How Your Adolescent Experiences Can Help Your Teen
Talking about your childhood experiences to your teen is a tricky thing that could tune them out in a hurry. But when done thoughtfully, it can also be one of the best ways to build connection and bridge the generational gulf residing between the two of you.
Should I share or not?
I hear parents struggling with this dilemma all the time for different reasons. One concern is about being a bad influence: “If I tell my teen that I smoked pot in college I’ll lose my credibility and he won’t listen to me.”
Another challenge is when a parent just can’t relate at all to their teen’s behavior: “I always did well in school and never got in trouble like she does.”
A third obstacle can come from being able to relate all too well to her struggles. Some parents don’t want to share their experiences because it’s either too close to home or they think they’ll burden their teen even more: “My son’s struggle with depression (making friends, focusing, etc.) reminds me a lot of my difficulties at his age and even now to some degree.”
Sharing your early experiences is important and your teen can benefit in multiple ways: It makes you more human, builds empathy and respect, strengthens your connection and builds his sense of self by broadening the story of who he is and where he came from.
Here are some do’s and dont's to consider when you decide to talk about your childhood experiences with your teen.
- Talk about aspects of your adolescence that your teen can identify with. These moments are gold. “I had a hard time making friends too”, “Focusing was difficult for me as well.” Make a point of reassuring her as well by emphasizing what helped you and that things do get better.
- Acknowledge if you can’t relate but ask questions to put yourself in his shoes. Honesty is the best policy with teens. He’ll respect you saying something like, “Things were so different for me growing up, I can’t imagine what it must be like for you now. I’d really like to try to get it” This can go along way with teens when it’s sincere.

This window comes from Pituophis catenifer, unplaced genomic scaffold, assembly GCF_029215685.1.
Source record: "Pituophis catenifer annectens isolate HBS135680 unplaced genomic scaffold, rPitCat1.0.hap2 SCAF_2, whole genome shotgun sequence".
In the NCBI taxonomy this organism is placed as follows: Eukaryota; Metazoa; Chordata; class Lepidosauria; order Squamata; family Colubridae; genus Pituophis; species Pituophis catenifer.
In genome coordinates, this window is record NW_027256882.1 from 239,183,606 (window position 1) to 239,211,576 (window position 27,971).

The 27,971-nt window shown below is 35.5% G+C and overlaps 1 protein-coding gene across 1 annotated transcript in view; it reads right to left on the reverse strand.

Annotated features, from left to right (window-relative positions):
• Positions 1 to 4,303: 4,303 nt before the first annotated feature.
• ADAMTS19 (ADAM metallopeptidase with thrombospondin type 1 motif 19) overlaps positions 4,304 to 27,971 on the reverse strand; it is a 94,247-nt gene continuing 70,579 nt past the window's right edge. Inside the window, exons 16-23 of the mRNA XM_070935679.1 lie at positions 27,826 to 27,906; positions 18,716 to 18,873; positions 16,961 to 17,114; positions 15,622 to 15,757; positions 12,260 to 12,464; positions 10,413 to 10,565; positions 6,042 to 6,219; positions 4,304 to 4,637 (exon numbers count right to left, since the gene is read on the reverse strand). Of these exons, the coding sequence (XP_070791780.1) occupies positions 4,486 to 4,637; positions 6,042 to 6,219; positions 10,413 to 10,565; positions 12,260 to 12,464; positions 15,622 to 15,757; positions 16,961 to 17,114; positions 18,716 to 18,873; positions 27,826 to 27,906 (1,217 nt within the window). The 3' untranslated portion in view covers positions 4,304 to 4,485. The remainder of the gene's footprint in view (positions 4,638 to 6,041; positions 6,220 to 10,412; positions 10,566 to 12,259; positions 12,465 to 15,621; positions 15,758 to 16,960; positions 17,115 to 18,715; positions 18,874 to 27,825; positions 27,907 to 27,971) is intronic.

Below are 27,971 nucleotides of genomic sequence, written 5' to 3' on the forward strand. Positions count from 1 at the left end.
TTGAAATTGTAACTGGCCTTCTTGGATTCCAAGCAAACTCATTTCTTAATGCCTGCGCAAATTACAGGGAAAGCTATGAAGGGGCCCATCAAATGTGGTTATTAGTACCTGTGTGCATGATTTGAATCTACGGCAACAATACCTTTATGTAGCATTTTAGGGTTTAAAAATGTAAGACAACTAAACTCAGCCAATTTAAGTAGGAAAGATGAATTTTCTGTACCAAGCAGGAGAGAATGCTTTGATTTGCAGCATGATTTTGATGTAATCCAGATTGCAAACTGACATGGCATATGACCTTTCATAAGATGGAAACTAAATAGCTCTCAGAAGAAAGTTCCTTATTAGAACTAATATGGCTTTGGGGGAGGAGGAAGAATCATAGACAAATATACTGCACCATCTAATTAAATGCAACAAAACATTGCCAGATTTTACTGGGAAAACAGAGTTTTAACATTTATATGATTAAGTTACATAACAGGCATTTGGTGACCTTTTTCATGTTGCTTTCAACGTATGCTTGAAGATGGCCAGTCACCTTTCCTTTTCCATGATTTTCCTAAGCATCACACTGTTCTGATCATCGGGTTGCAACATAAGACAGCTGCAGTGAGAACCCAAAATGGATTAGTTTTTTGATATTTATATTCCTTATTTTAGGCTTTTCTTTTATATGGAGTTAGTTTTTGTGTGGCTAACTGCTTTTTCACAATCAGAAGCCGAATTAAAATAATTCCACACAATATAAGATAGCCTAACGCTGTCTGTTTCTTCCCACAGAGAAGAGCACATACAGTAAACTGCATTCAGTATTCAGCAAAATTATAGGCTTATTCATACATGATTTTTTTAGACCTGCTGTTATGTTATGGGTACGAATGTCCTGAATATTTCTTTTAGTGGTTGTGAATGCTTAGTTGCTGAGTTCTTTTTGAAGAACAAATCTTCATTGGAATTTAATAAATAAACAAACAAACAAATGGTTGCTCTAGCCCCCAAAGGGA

- Be honest about your bad habits but emphasize the costs. Talk about your mistakes in the context of here’s why I regret it, what it cost me or what I wish my parents would have done differently. You’ll also build some credibility by acknowledging that you get why this behavior can be fun and enticing as well.
- Talk about how much better you behaved, performed in school, etc. This drives a wedge and solidifies your teen’s view that you have no clue what it’s like to be him. It also makes him feel bad about himself for not measuring up to your standards.
- Talk about how much harder it was in your time. Again this minimizes your child’s experience of distress as though it’s not as important and he shouldn’t feel the way he feels. While you may have benefited from walking 10 miles uphill both ways in the snow everyday to school, there were costs too that you wouldn’t want for your own child.
- Overshare. Talking with your teen about your childhood experiences is for her benefit not yours. Make sure you have your own support system. Without healthy outlets for yourself you’re more likely to “dump” on your teen which will cause her more stress and anxiety.
One barrier to connection comes from teens feeling like their parents can’t relate to their experience at all. When we talk about our own childhood in a way that’s genuine and honors commonalities as well as differences, teens tend to feel less alone and more understood. Learning more about you helps your teen learn more about herself. Before you know it, you may find yourselves standing together on the bridge you both built.